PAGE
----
When Director of Athletics Brad Bates announced her promotion, Doton said a feeling of relief washed over her worried players.
“Because they want continuity—they love continuity,” Doton said.
As much as Doton wants to be a comfort to her team in moments of uncertainty such as that one, she knows to keep some distance.
Balance is a word Doton finds a lot of value in. She wants her players involved on campus, she wants them utilizing tutoring services, she wants them having friends outside of field hockey. She takes teaching her players how to compartmentalize as seriously as she does teaching them field hockey.
“When they’re away from field hockey, step away from field hockey,” she said, “because I don’t want them thinking about field hockey 24 hours a day, seven days a week. I find that athletes lose the love and passion for something if they commit too much of their time to it. So my belief is—get away. Get away from the sport for a little bit.”
Doton attributed the program’s existing emphasis on morals and personal ethics to the teaching style of her predecessor. And while she was confident in the program Lamb had shaped before her, she couldn’t avoid uncertainty in stepping into that role.
What mattered most to her was admitting her mistakes. Not just to herself, but to her team. The message she wants to send to her players: “It’s okay for you to make mistakes as well. You just gotta learn from them.”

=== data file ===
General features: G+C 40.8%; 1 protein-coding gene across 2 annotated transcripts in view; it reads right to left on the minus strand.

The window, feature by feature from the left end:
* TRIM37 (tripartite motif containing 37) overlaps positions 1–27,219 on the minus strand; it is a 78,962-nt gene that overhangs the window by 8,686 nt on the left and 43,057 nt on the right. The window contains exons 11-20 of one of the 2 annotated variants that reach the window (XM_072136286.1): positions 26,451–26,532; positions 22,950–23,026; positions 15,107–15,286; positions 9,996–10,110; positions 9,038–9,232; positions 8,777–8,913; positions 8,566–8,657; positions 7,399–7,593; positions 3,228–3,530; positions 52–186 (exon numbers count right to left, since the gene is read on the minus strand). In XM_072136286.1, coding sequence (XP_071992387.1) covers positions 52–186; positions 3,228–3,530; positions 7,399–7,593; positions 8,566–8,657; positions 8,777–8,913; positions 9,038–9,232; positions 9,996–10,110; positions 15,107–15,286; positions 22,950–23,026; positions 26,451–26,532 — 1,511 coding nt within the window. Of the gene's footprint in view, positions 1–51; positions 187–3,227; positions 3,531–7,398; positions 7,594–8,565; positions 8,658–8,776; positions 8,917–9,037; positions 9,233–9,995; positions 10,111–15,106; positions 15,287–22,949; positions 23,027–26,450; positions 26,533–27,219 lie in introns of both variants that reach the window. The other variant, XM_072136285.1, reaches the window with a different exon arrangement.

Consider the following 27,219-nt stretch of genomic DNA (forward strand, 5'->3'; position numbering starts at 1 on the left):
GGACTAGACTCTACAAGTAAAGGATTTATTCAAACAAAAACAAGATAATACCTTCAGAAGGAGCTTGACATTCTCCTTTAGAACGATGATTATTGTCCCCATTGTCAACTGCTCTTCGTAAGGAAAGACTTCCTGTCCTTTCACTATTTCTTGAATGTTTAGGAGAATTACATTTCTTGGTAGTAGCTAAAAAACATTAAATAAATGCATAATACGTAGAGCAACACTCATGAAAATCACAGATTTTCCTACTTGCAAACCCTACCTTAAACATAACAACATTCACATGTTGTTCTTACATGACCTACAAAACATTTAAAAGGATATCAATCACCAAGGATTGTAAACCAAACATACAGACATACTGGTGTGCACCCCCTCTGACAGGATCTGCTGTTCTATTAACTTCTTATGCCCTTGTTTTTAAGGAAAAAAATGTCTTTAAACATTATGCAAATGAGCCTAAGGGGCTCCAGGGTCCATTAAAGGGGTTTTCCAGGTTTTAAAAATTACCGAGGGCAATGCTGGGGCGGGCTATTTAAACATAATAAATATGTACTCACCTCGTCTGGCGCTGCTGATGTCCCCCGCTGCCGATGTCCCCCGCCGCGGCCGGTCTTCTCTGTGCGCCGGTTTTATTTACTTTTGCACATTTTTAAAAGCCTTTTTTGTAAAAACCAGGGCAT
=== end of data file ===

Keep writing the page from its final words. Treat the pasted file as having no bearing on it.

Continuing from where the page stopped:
Kelly Doton wasn’t supposed to lead her team to the second round of the NCAA Tournament.
The team’s stumble at the beginning of the season—going 0-5 in the ACC—was not the beginning Doton imagined.
The season’s direction, however, pivoted at halftime in the game against University of Virginia. The Eagles tied the game in the second half, coming back from being down three goals in the first, and won the game in overtime, just nearly avoiding going 0-6 in the ACC.
It’s not the first time the Eagles came from behind. They beat Maryland 3-2 in overtime after coming from behind 0-1 in the first half. BU’s goal in the first 12 minutes of their matchup proved useless when BC won the game 2-1 in overtime. As did Liberty’s goal in the first eight minutes when the Eagles sent them home with a loss after winning 3-2 in double overtime.
The season shaped up to be 13-9-0, with only one conference win and 12 non-conference victories. Many “firsts” could be tallied on the wall for first-time head coach Kelly Doton. The 2015 season was the first time the team has won an ACC Tournament game, as well as the first time it has gone to the second round of the NCAA Tournament in 17 years.
In a November press conference, Doton attributed the season’s success to the team’s senior leadership. Sebia, however, attributed that success to Doton, claiming to have learned from her coach’s compelling balance of “grit and grace” all season—carrying the chip on her shoulder that the underdog needs to get ahead, yet still valuing the class required to be a proper figurehead for the program.
As far as Doton is concerned, she is at BC for two reasons: to win championships and to be a role model for her players.
It turns out, Kelly Doton is right where she’s supposed to be.